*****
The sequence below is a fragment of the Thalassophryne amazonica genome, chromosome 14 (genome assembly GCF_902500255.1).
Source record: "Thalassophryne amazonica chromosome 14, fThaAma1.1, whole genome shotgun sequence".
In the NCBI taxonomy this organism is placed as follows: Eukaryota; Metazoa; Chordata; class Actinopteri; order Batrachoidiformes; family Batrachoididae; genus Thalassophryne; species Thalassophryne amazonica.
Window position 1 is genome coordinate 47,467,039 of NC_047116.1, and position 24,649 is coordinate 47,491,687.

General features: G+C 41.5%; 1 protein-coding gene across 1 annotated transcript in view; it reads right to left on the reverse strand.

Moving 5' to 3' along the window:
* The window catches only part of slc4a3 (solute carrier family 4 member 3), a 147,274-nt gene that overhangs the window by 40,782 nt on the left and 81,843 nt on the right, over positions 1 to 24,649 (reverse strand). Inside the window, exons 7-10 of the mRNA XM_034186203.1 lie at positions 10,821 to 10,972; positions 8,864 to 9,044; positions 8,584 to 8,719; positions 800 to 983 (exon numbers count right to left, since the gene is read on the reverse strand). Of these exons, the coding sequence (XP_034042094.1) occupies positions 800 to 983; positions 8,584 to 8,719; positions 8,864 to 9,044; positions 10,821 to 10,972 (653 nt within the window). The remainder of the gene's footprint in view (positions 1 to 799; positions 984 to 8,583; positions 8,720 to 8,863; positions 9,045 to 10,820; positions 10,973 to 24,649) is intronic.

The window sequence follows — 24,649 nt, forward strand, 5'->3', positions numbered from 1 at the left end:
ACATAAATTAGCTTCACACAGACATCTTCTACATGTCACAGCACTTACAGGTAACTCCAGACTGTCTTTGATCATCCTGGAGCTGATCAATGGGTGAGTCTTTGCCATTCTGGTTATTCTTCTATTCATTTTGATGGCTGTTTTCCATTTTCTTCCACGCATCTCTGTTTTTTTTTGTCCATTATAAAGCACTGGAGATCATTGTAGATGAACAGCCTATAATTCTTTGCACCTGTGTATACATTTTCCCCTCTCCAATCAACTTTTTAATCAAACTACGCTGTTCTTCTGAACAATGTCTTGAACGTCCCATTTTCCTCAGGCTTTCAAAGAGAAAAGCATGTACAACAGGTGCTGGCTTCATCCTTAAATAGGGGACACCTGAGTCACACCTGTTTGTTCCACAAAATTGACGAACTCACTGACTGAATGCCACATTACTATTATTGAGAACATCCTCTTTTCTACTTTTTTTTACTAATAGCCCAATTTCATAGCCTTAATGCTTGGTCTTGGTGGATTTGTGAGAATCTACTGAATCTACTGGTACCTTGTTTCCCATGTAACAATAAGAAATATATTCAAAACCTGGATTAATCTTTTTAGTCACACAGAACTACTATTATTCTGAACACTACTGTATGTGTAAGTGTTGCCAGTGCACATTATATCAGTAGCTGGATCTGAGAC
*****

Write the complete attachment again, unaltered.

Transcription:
The sequence below is a fragment of the Thalassophryne amazonica genome, chromosome 14 (genome assembly GCF_902500255.1).
Source record: "Thalassophryne amazonica chromosome 14, fThaAma1.1, whole genome shotgun sequence".
In the NCBI taxonomy this organism is placed as follows: Eukaryota; Metazoa; Chordata; class Actinopteri; order Batrachoidiformes; family Batrachoididae; genus Thalassophryne; species Thalassophryne amazonica.
Window position 1 is genome coordinate 47,467,039 of NC_047116.1, and position 24,649 is coordinate 47,491,687.

General features: G+C 41.5%; 1 protein-coding gene across 1 annotated transcript in view; it reads right to left on the reverse strand.

Moving 5' to 3' along the window:
* The window catches only part of slc4a3 (solute carrier family 4 member 3), a 147,274-nt gene that overhangs the window by 40,782 nt on the left and 81,843 nt on the right, over positions 1 to 24,649 (reverse strand). Inside the window, exons 7-10 of the mRNA XM_034186203.1 lie at positions 10,821 to 10,972; positions 8,864 to 9,044; positions 8,584 to 8,719; positions 800 to 983 (exon numbers count right to left, since the gene is read on the reverse strand). Of these exons, the coding sequence (XP_034042094.1) occupies positions 800 to 983; positions 8,584 to 8,719; positions 8,864 to 9,044; positions 10,821 to 10,972 (653 nt within the window). The remainder of the gene's footprint in view (positions 1 to 799; positions 984 to 8,583; positions 8,720 to 8,863; positions 9,045 to 10,820; positions 10,973 to 24,649) is intronic.

The window sequence follows — 24,649 nt, forward strand, 5'->3', positions numbered from 1 at the left end:
ACATAAATTAGCTTCACACAGACATCTTCTACATGTCACAGCACTTACAGGTAACTCCAGACTGTCTTTGATCATCCTGGAGCTGATCAATGGGTGAGTCTTTGCCATTCTGGTTATTCTTCTATTCATTTTGATGGCTGTTTTCCATTTTCTTCCACGCATCTCTGTTTTTTTTTGTCCATTATAAAGCACTGGAGATCATTGTAGATGAACAGCCTATAATTCTTTGCACCTGTGTATACATTTTCCCCTCTCCAATCAACTTTTTAATCAAACTACGCTGTTCTTCTGAACAATGTCTTGAACGTCCCATTTTCCTCAGGCTTTCAAAGAGAAAAGCATGTACAACAGGTGCTGGCTTCATCCTTAAATAGGGGACACCTGAGTCACACCTGTTTGTTCCACAAAATTGACGAACTCACTGACTGAATGCCACATTACTATTATTGAGAACATCCTCTTTTCTACTTTTTTTTACTAATAGCCCAATTTCATAGCCTTAATGCTTGGTCTTGGTGGATTTGTGAGAATCTACTGAATCTACTGGTACCTTGTTTCCCATGTAACAATAAGAAATATATTCAAAACCTGGATTAATCTTTTTAGTCACACAGAACTACTATTATTCTGAACACTACTGTATGTGTAAGTGTTGCCAGTGCACATTATATCAGTAGCTGGATCTGAGAC